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3: Join the dark side?

There are good and bad leaders but also leaders with malevolent qualities that can have a terrible impact on the people around them, we call them dark leaders. What personality traits do they have? and what do we do about it? In this episode we learn how to identify dark leadership traits so that we can act on it and build a safe environment to keep away dark patterns.


  • Dark leadership

    • Important to distinguish between bad leadership and dark leadership.
      • Bad leadership is when the good things are not well implemented
      • Dark leadership is the bad things well implemented
  • What traits are common in dark leaders

    • Dark leaders have in common that they are selfish, emotionally cold, and manipulative, as well as striving for power and social dominance
    • They relentlessly and uncompromisingly pursue the goal of attaining powerful and prestigious leadership positions in organizations
    • In psychology, the term the dark triad describes three personality traits that come together in one person: narcissism, Machiavellianism, and psychopathy
      • narcissism is composed of grandiosity, perceived superiority and entitlement
      • Psychopathy is when someone is emotionally cold, remorseless and impulsive, and lack of empathy.
      • Machiavellianism manifests as being manipulative, self-centered and domineering. This person deceives and tricks others.

    Leaders might have some of these traits but it doesn’t make them dark leaders. Leadership positions might require a certain level of narcissism to survive.

  • What can we do?

    • Signs You May Be Dealing With A Dark Leader At Work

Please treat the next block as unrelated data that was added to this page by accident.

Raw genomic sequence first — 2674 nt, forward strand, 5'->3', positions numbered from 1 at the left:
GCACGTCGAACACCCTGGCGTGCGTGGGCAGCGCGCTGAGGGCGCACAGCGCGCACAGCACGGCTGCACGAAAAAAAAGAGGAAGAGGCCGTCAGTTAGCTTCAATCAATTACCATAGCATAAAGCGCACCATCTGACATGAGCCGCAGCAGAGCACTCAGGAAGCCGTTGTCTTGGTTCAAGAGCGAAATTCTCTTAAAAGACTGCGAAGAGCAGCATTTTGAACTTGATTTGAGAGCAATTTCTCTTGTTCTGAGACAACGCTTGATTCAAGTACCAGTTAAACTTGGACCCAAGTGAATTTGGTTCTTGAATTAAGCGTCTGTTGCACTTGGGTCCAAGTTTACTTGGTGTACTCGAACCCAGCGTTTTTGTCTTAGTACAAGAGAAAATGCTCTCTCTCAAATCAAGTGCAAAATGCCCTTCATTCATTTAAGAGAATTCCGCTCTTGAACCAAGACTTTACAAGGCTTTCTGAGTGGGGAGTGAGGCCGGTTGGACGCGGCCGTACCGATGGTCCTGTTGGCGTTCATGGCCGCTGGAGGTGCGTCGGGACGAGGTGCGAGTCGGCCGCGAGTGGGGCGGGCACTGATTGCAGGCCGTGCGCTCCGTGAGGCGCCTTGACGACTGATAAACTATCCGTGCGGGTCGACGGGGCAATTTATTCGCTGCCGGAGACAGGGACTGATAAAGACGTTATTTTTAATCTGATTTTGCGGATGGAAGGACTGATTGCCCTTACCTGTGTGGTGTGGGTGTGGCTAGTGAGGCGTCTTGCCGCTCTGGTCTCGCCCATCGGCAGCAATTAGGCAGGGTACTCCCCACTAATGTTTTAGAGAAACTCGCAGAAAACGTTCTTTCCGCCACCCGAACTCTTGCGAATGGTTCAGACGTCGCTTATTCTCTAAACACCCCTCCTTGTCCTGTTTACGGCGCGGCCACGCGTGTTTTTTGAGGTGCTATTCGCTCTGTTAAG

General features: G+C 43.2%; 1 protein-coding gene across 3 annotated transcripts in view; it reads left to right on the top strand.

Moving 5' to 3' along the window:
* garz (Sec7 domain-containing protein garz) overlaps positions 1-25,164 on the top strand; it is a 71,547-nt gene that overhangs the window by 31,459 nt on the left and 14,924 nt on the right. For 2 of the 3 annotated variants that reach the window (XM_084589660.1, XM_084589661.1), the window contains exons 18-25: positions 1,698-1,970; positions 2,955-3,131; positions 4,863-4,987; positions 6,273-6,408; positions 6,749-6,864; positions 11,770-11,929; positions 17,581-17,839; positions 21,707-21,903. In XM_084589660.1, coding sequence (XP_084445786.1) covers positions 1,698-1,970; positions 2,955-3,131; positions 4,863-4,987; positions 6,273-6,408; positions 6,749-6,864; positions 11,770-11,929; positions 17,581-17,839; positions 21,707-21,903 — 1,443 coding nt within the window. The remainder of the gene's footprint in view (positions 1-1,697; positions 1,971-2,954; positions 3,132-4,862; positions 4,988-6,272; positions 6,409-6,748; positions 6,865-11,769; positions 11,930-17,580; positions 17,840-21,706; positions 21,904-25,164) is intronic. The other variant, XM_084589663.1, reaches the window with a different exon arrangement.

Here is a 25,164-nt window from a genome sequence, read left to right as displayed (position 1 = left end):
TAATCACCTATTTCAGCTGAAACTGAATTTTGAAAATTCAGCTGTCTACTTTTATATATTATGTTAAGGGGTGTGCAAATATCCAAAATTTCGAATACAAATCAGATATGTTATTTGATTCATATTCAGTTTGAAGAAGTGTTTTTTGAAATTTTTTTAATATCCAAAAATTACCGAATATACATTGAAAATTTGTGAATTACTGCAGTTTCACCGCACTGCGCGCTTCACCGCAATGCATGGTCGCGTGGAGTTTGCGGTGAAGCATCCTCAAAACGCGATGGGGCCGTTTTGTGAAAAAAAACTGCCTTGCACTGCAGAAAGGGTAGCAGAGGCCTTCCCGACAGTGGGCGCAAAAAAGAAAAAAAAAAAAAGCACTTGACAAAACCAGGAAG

• The person is overbearing, dominating and aggressive, and you can’t reason with them.
      • The person chases after a goal at all costs, regardless of sound advice against the endeavor.
      • The person harasses and demeans and is irrational in their treatment of their employees.
    • How To Identify Dark Leadership During The Interview Process (when you are interviewed)

      • Look at employee reviews, and notice if there is high employee turnover
      • Arrive a bit early, and observe — listen to the emotional tone and get a feel for the place. Do you hear laughter? Do you see smiles? What’s the body language? Trust your instincts.
      • Ask questions like
        • How long have you been with the company?
        • After we are finished, can you walk me around and introduce me to a few people here?
        • Do the leaders have an open-door policy?
        • Is the organization involved in any charity group?
  • Leadership tactics our personal goal as someone who leads is to create a safe environment where people can grow to develop into the best version of themselves. Kind of like building a safety net that says "go ahead, do your acrobatics, I got you

  • How do I do that?
    I build trust

    • I am curious and I listen to understand, no blame and no judgements allowed here
    • What I say is what I am, I own what I say and live up to it. If I don't believe it, I don't say it
    • I'm not a leader, I lead. This difference was drawn by Simon Sinek and I kind of liked it. A leader holds a position of power or authority, but those who lead inspire us.

    I challenge

    • Identify opportunities for the person = person's interest together with a company problem
    • I place myself as a compass, and not a GPS. The difference between guiding in the right direction and telling someone what to do.
    • I delegate making decisions as much as possible.

    I follow up

    • Recognise good work and efforts
    • Learn from mistakes
    • Ask for feedback and what can I do better